And the Seahawks will need Brown to be on his game once again this week, because he will spend a lot of his evening blocking one of the most dangerous pass rushers in the NFL, Arizona Cardinals outside linebacker Chandler Jones. After recording 11 sacks last year and 12.5 the year before, Jones is on pace for the best season of his career, recording 9.0 sacks through eight games this season, and a league-leading 14 tackles for loss. The Cardinals will move Jones around some, so it's not just on Brown to block him, but it will be a fun battle to watch when those two face off.
"He is doing a great job," Seahawks offensive coordinator Darrell Bevell said of Jones. "He works hard, he has really nice pass rush moves, he's got great hands. He is going to be a handful for us. They can move him around. They can put him on either side, so we will see how that goes."
3. Cardinals RB Adrian Peterson vs Seattle's Run Defense
In recent years, stopping the Cardinals high-powered passing attack has been a top priority, and while Arizona still has weapons in the passing game, most notably the ageless Larry Fitzgerald, they have been more of a running team of late. There are a couple of reasons for that shift, including the fact that the Cardinals are playing with their backup quarterback, Drew Stanton, and also because they recently acquired veteran running back Adrian Peterson in a trade with New Orleans.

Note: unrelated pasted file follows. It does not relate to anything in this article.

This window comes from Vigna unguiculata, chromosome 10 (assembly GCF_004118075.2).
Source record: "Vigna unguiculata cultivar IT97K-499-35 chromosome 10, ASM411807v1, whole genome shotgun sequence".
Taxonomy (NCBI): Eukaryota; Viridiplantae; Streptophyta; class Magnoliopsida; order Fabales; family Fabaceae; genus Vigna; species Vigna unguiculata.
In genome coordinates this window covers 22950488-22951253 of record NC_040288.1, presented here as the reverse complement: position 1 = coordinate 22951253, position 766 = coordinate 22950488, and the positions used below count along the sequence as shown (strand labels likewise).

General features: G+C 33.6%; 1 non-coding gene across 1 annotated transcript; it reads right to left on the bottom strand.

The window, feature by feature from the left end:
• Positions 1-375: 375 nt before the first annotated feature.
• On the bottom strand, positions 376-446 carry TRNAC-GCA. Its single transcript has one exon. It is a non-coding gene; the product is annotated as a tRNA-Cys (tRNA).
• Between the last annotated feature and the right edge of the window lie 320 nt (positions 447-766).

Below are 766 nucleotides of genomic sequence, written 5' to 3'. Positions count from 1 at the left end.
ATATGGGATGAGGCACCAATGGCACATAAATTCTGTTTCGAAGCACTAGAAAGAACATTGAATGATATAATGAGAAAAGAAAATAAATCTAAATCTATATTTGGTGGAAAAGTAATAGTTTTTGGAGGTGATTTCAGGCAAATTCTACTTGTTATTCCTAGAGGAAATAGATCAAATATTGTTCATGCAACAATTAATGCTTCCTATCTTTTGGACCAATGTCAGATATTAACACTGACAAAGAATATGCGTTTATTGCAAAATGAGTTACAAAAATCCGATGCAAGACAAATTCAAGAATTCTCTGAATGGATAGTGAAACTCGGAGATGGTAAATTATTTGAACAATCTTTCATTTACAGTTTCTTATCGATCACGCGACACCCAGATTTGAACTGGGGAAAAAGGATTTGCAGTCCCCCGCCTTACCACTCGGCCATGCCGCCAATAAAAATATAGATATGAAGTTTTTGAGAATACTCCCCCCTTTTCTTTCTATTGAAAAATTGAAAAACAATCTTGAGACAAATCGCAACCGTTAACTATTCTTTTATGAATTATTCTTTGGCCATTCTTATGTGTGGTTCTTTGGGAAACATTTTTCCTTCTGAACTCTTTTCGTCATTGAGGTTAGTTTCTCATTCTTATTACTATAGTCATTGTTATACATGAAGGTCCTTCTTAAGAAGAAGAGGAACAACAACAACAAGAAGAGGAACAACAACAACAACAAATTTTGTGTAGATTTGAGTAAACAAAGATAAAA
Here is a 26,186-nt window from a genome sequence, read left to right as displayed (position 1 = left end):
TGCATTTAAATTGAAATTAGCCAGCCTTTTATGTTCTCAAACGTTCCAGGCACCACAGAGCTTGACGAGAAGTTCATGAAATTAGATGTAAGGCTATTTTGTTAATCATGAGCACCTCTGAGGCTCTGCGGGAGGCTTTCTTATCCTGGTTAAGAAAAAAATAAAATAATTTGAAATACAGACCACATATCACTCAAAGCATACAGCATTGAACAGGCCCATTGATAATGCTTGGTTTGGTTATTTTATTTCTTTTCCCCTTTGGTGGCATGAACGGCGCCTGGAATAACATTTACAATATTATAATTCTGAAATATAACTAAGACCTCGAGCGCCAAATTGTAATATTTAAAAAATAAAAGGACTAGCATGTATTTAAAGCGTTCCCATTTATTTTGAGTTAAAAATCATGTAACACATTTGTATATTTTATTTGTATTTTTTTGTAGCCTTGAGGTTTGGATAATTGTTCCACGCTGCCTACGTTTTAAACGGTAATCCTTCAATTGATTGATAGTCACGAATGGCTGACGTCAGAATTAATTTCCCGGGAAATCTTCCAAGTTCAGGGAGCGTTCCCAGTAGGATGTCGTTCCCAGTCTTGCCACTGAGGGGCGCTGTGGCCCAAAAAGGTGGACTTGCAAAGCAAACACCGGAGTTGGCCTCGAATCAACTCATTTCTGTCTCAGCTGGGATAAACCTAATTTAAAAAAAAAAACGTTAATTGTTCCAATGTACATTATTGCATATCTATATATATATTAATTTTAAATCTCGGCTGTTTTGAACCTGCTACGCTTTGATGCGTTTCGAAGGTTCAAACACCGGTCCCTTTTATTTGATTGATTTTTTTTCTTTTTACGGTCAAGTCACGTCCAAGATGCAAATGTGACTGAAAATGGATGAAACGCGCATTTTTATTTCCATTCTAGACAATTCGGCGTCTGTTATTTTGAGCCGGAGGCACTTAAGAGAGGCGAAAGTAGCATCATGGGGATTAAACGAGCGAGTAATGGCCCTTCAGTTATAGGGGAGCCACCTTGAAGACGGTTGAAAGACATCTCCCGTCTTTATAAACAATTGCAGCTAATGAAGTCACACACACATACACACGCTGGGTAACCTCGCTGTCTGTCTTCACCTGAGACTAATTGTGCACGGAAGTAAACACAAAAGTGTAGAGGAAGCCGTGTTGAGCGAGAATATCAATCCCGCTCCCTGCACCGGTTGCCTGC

In three games with the Cardinals, the 32-year-old Peterson has eclipsed 130 yards twice, including a whopping 37 carries for 159 yards last week.
"Adrian Peterson had what, 37 carries? So they're definitely running the ball," linebacker Bobby Wagner said. "Pretty much the same type of runs (as before Peterson was in Arizona). We've played him before and we know what type of player he is, so we've just got to be ready for that, we've got to be ready for them to give the ball to AP… It's AP, it's a Hall of Fame-type guy. I don't think they've changed their running game, per se, they're just using him and his talents and his ability, he's still showing he's a great player. Thirty seven carries, 32 years old, still 150-something yards? He's still getting the job done."
Also getting the job done of late has been Seattle's run defense, which again looks a lot like the unit that last year allowed the fewest rushing yards per carry in the NFL. Early this season the Seahawks allowed back-to-back 100-yard rushing performances to San Francisco's Carlos Hyde and Tennessee's DeMarco Murray, both of whom benefited from one huge run. Yet in five games since then the Seahawks have stymied opposing running backs, with no opposing back gaining more than Lamar Miller's 54 yards on 21 carries in Week 8. Yes, Texans quarterback Deshaun Watson did have more than that in the same game, but Stanton is hardly the running threat that Watson is, meaning if the Seahawks can slow down Peterson, they can try to force Carson Palmer's backup to beat them through the air.
"It's discipline; there's no doubt about it," defensive coordinator Kris Richard said of the improved run defense. "It's discipline and consistency and really, that's what great teams and excellence are about. If you think about it, really, the mortal enemy of greatness is good. We want to be great."